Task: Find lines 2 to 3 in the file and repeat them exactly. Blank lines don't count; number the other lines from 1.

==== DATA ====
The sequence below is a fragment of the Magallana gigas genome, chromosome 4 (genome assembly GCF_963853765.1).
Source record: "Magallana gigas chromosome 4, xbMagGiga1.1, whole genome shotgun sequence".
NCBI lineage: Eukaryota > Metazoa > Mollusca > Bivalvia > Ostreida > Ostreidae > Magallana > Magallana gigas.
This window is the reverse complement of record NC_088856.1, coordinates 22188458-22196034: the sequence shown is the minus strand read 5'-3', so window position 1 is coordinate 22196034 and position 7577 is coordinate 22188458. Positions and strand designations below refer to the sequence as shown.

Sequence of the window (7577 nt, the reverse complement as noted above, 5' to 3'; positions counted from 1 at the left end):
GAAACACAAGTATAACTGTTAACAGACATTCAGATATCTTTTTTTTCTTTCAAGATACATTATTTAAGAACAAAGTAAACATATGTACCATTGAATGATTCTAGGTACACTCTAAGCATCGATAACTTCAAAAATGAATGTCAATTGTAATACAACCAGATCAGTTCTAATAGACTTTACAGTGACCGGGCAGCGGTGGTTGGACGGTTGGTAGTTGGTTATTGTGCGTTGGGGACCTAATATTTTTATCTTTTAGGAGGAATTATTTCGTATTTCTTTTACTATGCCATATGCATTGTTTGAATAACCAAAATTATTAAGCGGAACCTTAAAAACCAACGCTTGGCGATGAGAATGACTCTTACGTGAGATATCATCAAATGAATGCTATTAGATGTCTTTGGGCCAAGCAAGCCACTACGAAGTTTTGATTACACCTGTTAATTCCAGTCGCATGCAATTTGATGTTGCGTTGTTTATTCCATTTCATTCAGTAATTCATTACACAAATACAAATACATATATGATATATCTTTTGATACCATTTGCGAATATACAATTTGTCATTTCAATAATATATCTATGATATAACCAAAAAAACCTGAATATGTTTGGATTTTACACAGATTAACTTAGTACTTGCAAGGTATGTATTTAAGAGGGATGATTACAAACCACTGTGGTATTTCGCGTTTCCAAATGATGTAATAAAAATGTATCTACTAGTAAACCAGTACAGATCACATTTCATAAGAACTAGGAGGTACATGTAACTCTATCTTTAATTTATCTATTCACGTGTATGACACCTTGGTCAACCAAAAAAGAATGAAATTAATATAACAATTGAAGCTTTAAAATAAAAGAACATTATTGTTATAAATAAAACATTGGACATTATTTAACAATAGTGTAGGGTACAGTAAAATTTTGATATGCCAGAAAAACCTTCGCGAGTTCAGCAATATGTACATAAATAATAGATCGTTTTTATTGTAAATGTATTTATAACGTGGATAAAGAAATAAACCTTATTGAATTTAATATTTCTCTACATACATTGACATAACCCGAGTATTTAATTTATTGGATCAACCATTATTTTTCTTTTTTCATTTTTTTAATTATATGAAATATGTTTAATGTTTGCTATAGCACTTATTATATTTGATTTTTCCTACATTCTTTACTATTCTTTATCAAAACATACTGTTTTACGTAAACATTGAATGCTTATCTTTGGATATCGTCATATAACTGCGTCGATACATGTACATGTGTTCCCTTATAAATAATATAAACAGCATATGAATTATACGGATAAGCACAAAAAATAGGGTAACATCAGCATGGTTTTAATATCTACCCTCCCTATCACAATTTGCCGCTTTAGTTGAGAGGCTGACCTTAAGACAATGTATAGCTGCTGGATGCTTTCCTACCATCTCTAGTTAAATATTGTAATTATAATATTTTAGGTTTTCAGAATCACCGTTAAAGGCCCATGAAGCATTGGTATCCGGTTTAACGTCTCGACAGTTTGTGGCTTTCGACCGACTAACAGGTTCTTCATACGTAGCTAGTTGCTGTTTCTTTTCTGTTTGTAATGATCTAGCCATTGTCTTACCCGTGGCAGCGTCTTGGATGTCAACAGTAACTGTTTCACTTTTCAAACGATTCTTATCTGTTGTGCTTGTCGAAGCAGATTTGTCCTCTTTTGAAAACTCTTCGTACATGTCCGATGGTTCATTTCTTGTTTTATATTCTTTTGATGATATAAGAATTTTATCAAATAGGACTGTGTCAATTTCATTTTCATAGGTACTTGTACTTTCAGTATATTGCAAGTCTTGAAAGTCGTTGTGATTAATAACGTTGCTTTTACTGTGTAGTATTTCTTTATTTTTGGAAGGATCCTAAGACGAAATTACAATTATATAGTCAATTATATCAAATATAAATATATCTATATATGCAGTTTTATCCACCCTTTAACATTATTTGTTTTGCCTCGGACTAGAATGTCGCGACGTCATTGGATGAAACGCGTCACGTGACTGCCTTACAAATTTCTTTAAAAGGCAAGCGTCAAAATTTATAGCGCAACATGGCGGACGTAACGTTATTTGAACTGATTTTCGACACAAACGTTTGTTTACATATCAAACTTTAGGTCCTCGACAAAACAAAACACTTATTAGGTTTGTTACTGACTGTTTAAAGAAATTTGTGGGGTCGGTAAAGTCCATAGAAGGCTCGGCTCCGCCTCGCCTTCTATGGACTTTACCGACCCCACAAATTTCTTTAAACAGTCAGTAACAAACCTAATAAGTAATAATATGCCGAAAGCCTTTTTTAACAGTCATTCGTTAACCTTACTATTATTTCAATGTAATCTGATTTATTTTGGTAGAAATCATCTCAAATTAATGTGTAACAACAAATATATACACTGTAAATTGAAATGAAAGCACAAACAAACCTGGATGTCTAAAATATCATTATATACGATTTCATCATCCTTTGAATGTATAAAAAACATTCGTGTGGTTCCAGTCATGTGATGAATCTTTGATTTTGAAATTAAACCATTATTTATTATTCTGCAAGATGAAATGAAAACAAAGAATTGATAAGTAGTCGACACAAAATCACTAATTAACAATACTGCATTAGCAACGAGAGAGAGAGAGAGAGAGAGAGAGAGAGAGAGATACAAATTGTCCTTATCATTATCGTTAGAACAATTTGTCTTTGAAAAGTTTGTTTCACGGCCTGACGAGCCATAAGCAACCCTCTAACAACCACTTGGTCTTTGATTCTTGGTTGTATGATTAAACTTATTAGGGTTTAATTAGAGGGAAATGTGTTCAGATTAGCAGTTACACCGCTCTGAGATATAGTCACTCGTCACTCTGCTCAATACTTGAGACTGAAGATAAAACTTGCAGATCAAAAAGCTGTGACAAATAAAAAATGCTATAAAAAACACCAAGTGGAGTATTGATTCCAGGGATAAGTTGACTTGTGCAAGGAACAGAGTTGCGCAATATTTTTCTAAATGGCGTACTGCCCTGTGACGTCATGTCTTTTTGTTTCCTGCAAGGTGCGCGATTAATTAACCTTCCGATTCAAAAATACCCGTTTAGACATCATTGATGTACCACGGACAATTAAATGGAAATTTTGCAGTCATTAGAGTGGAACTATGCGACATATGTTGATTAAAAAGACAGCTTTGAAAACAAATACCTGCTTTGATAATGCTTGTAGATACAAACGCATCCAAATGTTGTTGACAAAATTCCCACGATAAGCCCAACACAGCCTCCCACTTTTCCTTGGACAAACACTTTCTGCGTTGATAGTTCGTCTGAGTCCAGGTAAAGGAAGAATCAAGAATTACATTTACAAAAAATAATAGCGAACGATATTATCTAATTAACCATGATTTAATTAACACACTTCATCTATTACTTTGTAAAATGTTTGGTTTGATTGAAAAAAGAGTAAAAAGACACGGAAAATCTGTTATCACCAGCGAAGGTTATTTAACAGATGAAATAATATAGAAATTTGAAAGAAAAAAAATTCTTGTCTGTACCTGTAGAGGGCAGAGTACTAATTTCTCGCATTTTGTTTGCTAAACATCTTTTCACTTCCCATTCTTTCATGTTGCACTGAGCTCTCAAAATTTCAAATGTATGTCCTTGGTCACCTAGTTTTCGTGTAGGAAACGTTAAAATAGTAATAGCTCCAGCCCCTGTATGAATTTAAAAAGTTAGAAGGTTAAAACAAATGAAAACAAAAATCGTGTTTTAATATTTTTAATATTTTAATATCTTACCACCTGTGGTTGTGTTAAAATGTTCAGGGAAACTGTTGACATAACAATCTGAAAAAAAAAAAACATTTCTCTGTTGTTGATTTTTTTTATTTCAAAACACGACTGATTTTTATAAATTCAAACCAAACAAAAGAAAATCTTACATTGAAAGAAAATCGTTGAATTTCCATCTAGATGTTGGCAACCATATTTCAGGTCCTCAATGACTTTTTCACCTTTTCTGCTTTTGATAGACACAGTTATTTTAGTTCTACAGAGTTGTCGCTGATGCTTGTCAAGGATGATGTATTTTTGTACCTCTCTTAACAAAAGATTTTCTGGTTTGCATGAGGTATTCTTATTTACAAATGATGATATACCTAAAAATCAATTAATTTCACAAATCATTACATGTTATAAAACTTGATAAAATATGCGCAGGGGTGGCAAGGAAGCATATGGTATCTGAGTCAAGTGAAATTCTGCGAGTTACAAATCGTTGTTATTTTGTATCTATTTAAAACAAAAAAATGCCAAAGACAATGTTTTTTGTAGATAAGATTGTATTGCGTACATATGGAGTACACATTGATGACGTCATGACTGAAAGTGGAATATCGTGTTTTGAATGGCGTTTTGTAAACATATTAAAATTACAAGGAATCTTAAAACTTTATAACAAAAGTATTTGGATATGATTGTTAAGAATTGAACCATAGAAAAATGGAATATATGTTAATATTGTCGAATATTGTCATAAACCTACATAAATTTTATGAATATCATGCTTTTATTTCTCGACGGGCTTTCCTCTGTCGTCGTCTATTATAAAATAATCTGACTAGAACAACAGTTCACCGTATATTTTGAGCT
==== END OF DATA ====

Source record: "Magallana gigas chromosome 4, xbMagGiga1.1, whole genome shotgun sequence".
NCBI lineage: Eukaryota > Metazoa > Mollusca > Bivalvia > Ostreida > Ostreidae > Magallana > Magallana gigas.